Transgender Ban: Sine Die
Nearly one month after President Trump’s ambiguous and perfunctory ban of transgender men and women from the military (which he announced without further elaboration on Twitter), the White House has provided an update on his decree. We still know not when, nor even if, it will ultimately be put on the books and codified into law, but at least for now it’s become a renewed topic of consideration. Most likely, the ban will be enforced. Until it becomes so officially, transgender men and women attempting to join the military will be barred. They’ll be proscribed from enlisting and fighting and defending our nation overseas.
In its essence, this ban will be a return to the status quo ante, whereby transgender or transitioning civilians were denied open enlistment in every branch of the armed forces. This was the accepted position before 2016 and henceforth, so shall it be. It wasn’t until President Obama’s final year in office, when the topic of transgender rights had evolved into the socially, culturally, and politically combustible issue that it is today, that in the military, the controversy was addressed. Secretary of Defense Ash Carter, in the last leg of Obama’s tenure, announced that transgender individuals would be allowed to serve openly in the American military. They could do so for the first time without fear of repercussion, ostracism, humiliation, or persecution.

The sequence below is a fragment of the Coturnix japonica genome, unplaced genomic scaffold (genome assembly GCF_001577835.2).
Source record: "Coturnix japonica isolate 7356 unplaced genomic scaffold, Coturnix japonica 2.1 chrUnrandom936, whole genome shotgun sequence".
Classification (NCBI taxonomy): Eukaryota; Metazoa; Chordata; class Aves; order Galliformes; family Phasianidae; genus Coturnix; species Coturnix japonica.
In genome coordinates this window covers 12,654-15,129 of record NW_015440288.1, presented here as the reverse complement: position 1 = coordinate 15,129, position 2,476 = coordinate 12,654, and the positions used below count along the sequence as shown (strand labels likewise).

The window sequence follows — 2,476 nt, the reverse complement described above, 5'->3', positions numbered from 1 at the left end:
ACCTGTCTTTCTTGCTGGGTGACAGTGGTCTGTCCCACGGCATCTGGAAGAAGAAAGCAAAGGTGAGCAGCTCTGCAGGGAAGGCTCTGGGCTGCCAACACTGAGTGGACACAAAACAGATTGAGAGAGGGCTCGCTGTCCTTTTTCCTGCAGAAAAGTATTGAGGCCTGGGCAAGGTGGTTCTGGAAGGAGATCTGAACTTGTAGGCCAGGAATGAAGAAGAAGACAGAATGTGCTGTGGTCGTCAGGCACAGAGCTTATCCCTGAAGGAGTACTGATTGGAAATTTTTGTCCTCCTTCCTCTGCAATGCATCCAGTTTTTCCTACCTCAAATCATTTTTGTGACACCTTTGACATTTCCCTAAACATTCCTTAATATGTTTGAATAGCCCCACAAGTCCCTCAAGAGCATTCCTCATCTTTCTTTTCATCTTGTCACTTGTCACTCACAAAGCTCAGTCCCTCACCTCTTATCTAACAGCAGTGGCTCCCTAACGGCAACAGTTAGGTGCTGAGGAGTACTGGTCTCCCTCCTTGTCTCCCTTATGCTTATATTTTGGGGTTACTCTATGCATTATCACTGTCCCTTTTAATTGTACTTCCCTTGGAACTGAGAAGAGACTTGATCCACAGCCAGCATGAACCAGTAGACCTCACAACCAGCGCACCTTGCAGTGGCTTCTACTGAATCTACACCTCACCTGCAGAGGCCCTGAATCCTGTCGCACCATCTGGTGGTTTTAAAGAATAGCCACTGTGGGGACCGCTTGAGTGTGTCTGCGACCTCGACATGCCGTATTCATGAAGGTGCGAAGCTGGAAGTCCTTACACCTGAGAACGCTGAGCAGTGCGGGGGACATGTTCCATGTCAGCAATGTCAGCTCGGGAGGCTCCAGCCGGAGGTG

By many Democrats, Republicans, Independents, and Libertarians—so long as they shared in being socially liberal—this measure was seen as a great success. It was seen optimistically as a step forward. At the time, Carter summed up the move best by highlighting its moral propriety as well as—on a note more relevant to the armed forces that he oversaw at the time—its efficacy. He called it “the right thing to do for our people and for the force”. He went on to say that the military “can’t allow barriers unrelated to a person’s qualifications to prevent us from recruiting and retaining those who can best accomplish the mission”. The martial spirit is indiscriminate and Obama and Carter indented to find it wherever it might hide.
Even if it’s to be found in a transgender American citizen. But problems can and potentially do arise when in these citizens that spirit is found. Many questions regarding the integration of transgender troops into a historically cis-gender association have been raised. Requiring answers, those questions are just beginning to be explored. This is precisely what General James Mattis is bent on doing. Mattis, who now succeeds Carter as Secretary of Defense, is in the process of analyzing, as objectively as possible, the influence of transgender troops on things like battlefield cohesion, combat readiness, physical endurance, and an arduous inclination toward war.
Mattis hasn’t yet released the findings of his analysis, but when he does, they’re likely to be reverberative, telling, and demonstrative of this White House’s bias. They’re likely to inform exactly how and for what legitimate reasons this administration is to pursue its agenda on proscribing transgender people from joining the military. And likely, they would have credibly done these things, had not President Trump jumped the gun.